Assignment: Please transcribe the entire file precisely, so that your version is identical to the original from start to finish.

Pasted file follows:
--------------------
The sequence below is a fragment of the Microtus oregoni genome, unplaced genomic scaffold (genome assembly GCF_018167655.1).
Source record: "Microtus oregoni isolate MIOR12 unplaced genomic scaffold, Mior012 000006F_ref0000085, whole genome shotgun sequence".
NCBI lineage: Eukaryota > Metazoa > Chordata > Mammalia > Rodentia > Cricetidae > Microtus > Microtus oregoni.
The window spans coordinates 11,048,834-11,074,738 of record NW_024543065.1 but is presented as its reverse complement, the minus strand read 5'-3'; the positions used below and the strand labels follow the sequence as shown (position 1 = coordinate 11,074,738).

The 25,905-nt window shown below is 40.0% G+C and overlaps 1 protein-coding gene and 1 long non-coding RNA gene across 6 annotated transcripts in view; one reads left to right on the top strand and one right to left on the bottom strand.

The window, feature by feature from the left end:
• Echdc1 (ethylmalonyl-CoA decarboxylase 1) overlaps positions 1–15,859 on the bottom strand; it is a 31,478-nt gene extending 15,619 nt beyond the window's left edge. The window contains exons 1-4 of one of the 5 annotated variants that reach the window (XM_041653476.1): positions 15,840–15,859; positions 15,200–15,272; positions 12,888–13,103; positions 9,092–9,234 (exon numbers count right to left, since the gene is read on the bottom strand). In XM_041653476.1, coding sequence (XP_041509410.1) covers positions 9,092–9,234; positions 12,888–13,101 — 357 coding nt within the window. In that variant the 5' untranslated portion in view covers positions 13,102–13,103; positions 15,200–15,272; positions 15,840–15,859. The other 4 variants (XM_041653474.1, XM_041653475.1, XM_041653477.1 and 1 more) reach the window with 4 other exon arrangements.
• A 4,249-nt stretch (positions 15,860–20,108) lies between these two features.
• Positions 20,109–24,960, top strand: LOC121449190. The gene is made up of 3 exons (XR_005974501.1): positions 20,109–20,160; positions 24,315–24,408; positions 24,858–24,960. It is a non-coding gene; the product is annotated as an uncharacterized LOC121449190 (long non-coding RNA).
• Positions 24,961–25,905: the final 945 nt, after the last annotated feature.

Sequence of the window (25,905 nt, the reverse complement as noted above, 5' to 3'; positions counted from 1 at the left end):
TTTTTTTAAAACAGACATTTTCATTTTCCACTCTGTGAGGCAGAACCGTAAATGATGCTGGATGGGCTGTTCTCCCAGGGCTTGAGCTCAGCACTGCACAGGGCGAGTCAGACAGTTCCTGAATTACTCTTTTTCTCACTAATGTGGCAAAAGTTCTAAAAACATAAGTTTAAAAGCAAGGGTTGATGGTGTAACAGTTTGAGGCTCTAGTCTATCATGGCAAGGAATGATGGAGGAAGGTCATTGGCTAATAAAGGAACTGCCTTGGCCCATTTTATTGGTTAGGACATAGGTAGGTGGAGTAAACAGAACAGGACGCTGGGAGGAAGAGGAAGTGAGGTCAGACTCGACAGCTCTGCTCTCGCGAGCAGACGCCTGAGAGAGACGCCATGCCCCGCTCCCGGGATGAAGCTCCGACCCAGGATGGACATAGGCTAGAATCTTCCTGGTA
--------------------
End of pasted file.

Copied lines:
The sequence below is a fragment of the Microtus oregoni genome, unplaced genomic scaffold (genome assembly GCF_018167655.1).
Source record: "Microtus oregoni isolate MIOR12 unplaced genomic scaffold, Mior012 000006F_ref0000085, whole genome shotgun sequence".
NCBI lineage: Eukaryota > Metazoa > Chordata > Mammalia > Rodentia > Cricetidae > Microtus > Microtus oregoni.
The window spans coordinates 11,048,834-11,074,738 of record NW_024543065.1 but is presented as its reverse complement, the minus strand read 5'-3'; the positions used below and the strand labels follow the sequence as shown (position 1 = coordinate 11,074,738).

The 25,905-nt window shown below is 40.0% G+C and overlaps 1 protein-coding gene and 1 long non-coding RNA gene across 6 annotated transcripts in view; one reads left to right on the top strand and one right to left on the bottom strand.

The window, feature by feature from the left end:
• Echdc1 (ethylmalonyl-CoA decarboxylase 1) overlaps positions 1–15,859 on the bottom strand; it is a 31,478-nt gene extending 15,619 nt beyond the window's left edge. The window contains exons 1-4 of one of the 5 annotated variants that reach the window (XM_041653476.1): positions 15,840–15,859; positions 15,200–15,272; positions 12,888–13,103; positions 9,092–9,234 (exon numbers count right to left, since the gene is read on the bottom strand). In XM_041653476.1, coding sequence (XP_041509410.1) covers positions 9,092–9,234; positions 12,888–13,101 — 357 coding nt within the window. In that variant the 5' untranslated portion in view covers positions 13,102–13,103; positions 15,200–15,272; positions 15,840–15,859. The other 4 variants (XM_041653474.1, XM_041653475.1, XM_041653477.1 and 1 more) reach the window with 4 other exon arrangements.
• A 4,249-nt stretch (positions 15,860–20,108) lies between these two features.
• Positions 20,109–24,960, top strand: LOC121449190. The gene is made up of 3 exons (XR_005974501.1): positions 20,109–20,160; positions 24,315–24,408; positions 24,858–24,960. It is a non-coding gene; the product is annotated as an uncharacterized LOC121449190 (long non-coding RNA).
• Positions 24,961–25,905: the final 945 nt, after the last annotated feature.

Sequence of the window (25,905 nt, the reverse complement as noted above, 5' to 3'; positions counted from 1 at the left end):
TTTTTTTAAAACAGACATTTTCATTTTCCACTCTGTGAGGCAGAACCGTAAATGATGCTGGATGGGCTGTTCTCCCAGGGCTTGAGCTCAGCACTGCACAGGGCGAGTCAGACAGTTCCTGAATTACTCTTTTTCTCACTAATGTGGCAAAAGTTCTAAAAACATAAGTTTAAAAGCAAGGGTTGATGGTGTAACAGTTTGAGGCTCTAGTCTATCATGGCAAGGAATGATGGAGGAAGGTCATTGGCTAATAAAGGAACTGCCTTGGCCCATTTTATTGGTTAGGACATAGGTAGGTGGAGTAAACAGAACAGGACGCTGGGAGGAAGAGGAAGTGAGGTCAGACTCGACAGCTCTGCTCTCGCGAGCAGACGCCTGAGAGAGACGCCATGCCCCGCTCCCGGGATGAAGCTCCGACCCAGGATGGACATAGGCTAGAATCTTCCTGGTA